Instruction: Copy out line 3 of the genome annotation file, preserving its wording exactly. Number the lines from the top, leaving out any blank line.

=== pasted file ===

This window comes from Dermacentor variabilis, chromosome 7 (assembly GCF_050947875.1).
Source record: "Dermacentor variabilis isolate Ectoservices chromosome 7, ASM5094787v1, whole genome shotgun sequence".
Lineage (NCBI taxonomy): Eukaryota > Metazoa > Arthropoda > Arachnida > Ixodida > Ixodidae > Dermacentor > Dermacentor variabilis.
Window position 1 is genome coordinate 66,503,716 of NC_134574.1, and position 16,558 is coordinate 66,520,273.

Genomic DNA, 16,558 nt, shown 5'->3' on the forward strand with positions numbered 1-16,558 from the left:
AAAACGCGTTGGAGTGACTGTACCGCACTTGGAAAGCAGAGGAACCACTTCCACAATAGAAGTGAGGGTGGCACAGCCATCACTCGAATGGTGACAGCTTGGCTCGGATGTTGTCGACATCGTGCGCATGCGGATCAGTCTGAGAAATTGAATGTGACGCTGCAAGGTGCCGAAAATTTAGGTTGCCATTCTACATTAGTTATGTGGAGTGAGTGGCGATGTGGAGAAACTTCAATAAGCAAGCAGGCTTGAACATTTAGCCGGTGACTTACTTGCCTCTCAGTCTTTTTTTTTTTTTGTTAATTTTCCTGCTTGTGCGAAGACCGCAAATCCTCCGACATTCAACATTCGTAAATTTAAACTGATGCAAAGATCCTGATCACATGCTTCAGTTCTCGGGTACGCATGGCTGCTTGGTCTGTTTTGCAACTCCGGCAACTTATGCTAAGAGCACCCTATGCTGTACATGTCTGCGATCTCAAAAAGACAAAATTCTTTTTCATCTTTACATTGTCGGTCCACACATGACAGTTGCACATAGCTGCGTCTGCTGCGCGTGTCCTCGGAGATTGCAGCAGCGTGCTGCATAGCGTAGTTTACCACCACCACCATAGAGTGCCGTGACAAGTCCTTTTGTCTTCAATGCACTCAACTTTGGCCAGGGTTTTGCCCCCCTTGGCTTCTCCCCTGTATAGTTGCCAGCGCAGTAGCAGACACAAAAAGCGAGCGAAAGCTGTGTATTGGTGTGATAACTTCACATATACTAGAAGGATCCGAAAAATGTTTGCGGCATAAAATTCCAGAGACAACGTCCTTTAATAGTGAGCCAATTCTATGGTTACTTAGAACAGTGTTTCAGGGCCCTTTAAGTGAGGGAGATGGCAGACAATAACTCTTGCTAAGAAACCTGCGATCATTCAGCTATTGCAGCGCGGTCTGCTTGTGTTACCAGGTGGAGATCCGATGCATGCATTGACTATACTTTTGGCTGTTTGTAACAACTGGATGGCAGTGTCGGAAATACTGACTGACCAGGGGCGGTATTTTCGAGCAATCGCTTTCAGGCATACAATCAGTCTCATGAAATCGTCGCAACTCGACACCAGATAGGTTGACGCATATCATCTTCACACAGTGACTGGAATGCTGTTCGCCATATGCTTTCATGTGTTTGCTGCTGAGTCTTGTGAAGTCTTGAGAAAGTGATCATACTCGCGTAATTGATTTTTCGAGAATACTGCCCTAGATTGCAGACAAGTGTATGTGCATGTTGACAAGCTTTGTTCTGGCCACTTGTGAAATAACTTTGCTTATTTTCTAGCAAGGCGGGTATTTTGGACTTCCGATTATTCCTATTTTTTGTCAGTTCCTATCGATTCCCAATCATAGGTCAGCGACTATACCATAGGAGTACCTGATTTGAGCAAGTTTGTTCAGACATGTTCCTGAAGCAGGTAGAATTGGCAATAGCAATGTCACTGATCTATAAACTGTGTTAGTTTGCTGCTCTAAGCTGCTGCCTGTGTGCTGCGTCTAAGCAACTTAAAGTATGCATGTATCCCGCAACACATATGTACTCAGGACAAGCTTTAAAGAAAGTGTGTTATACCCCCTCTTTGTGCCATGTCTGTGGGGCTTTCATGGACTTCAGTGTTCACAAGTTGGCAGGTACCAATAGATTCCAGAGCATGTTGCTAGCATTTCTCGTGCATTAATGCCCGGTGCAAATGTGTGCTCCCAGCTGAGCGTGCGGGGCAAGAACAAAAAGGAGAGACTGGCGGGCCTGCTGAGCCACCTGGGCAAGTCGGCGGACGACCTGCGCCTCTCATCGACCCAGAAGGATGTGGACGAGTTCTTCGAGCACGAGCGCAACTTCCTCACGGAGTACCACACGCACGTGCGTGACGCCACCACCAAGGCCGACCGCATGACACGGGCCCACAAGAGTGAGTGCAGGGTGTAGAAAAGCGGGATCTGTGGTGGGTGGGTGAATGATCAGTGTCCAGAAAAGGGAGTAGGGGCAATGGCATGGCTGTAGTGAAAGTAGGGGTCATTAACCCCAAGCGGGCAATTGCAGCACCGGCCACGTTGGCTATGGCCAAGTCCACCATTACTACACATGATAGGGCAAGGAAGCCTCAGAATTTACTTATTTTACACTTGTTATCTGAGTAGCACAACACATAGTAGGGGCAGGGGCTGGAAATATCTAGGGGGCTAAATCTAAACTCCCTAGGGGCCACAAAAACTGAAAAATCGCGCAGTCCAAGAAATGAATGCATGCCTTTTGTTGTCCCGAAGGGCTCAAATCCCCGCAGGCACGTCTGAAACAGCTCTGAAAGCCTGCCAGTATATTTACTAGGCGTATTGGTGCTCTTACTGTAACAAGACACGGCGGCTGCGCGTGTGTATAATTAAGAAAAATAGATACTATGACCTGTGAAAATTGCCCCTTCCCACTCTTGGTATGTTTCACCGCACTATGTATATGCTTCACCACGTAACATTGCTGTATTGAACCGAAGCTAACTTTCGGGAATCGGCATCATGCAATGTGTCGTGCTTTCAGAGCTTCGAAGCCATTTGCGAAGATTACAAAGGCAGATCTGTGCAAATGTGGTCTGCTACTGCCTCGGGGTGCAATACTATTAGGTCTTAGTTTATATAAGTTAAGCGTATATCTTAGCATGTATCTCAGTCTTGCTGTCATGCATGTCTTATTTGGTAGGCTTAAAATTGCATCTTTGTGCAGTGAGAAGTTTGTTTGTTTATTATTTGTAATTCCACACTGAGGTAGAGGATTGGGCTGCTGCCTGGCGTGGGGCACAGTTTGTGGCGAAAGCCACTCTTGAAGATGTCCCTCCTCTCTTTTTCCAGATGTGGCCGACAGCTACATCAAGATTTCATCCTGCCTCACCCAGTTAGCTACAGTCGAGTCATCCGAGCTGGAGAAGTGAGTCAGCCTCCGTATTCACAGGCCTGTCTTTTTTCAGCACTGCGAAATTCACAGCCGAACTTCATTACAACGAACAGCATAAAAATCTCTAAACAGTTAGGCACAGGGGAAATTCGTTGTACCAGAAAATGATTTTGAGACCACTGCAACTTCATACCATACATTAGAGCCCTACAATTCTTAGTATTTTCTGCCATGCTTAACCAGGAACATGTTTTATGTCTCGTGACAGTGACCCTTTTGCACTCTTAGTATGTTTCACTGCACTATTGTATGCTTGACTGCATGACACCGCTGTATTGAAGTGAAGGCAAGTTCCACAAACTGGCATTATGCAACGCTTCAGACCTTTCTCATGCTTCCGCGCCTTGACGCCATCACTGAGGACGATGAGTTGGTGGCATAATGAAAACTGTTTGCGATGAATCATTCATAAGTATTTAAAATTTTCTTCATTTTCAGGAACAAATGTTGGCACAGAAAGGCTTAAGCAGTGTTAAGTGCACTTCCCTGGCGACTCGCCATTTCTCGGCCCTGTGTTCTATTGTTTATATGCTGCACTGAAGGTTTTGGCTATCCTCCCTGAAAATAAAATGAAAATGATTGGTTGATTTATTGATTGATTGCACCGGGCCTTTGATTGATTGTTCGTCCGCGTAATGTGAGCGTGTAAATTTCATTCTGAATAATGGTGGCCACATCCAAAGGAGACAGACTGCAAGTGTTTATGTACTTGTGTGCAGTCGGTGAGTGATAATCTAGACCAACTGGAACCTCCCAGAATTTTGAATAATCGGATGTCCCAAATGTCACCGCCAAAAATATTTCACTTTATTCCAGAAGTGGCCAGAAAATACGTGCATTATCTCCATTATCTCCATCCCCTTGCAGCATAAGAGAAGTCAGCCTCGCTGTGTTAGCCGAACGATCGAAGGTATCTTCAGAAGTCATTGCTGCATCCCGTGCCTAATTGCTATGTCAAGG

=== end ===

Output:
Lineage (NCBI taxonomy): Eukaryota > Metazoa > Arthropoda > Arachnida > Ixodida > Ixodidae > Dermacentor > Dermacentor variabilis.